Brake System: 3- EBD (Electronic brake force distribution)

Posted by Wael A. Saad On Tuesday, 8 May 2012 2 comments
3- EBD (Electronic brake force distribution)

What is EBD?
When a rotating wheel is subjected to excessive heavy braking, it is prone to lock-up. In motor vehicles,
the anti-lock braking system (ABS) works to prevent this by monitoring wheel speeds and taking action in the form of releasing pressure on the braking circuit, when a rapid deceleration occurs in any of the wheels to ensure steering and vehicular control is maintained during heavy or emergency braking. This has its disadvantages though, as different amounts of braking pressure are required to lock a rotating wheel on different surfaces.

Effect of EBD
EBD Operation 
How does it works?
here is an example to explain how EBD work, less braking pressure would be needed to lock a wheel which was in contact with ice than a wheel which was in contact with an asphalt road.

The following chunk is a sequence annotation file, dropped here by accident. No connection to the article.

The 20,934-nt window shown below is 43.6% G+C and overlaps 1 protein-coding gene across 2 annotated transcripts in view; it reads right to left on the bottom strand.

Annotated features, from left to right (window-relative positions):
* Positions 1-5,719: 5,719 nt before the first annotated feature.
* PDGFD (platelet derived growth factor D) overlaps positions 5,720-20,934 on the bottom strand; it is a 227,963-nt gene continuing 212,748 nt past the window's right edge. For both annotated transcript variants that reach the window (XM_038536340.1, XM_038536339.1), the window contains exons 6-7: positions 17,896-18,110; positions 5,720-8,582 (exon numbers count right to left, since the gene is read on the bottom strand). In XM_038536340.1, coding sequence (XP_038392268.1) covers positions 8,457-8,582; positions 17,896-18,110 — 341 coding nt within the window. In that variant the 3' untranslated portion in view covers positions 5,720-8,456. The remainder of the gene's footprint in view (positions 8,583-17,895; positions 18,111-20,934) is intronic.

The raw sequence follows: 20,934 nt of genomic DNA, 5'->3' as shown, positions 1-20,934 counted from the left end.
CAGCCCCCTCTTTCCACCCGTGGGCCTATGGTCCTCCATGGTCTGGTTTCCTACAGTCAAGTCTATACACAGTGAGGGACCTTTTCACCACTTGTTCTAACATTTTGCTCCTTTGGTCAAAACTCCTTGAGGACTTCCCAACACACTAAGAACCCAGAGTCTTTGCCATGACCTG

In a situation where the wheels of a vehicle are on different surfaces (for example the two left wheels are on a concrete road and the two right wheels were on snow), during an emergency stop ABS would detect the two right wheels about to lock and would activate, even though the two left wheels would not have locked when the right wheels did.

 EBD detects such conditions and electronically controls the braking force applied to each individual wheel, and therefore maximizes the braking force to ensure a maximum braking effectiveness. The final result is more precise and effective braking under all conditions, and also makes the car much more stable under heavy braking, reducing front end dive

Press to Watch Brake System Video 1

Press to Watch Brake System Video 2
Press to Watch Brake System Video 3

Read About ABS : Press Here
Read About ESP : Press Here
Read About ESC : Press Here
Read About EBD: Press Here
Read About LSD: Press Here
Read About BAS: Press Here

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sumon hasan said...
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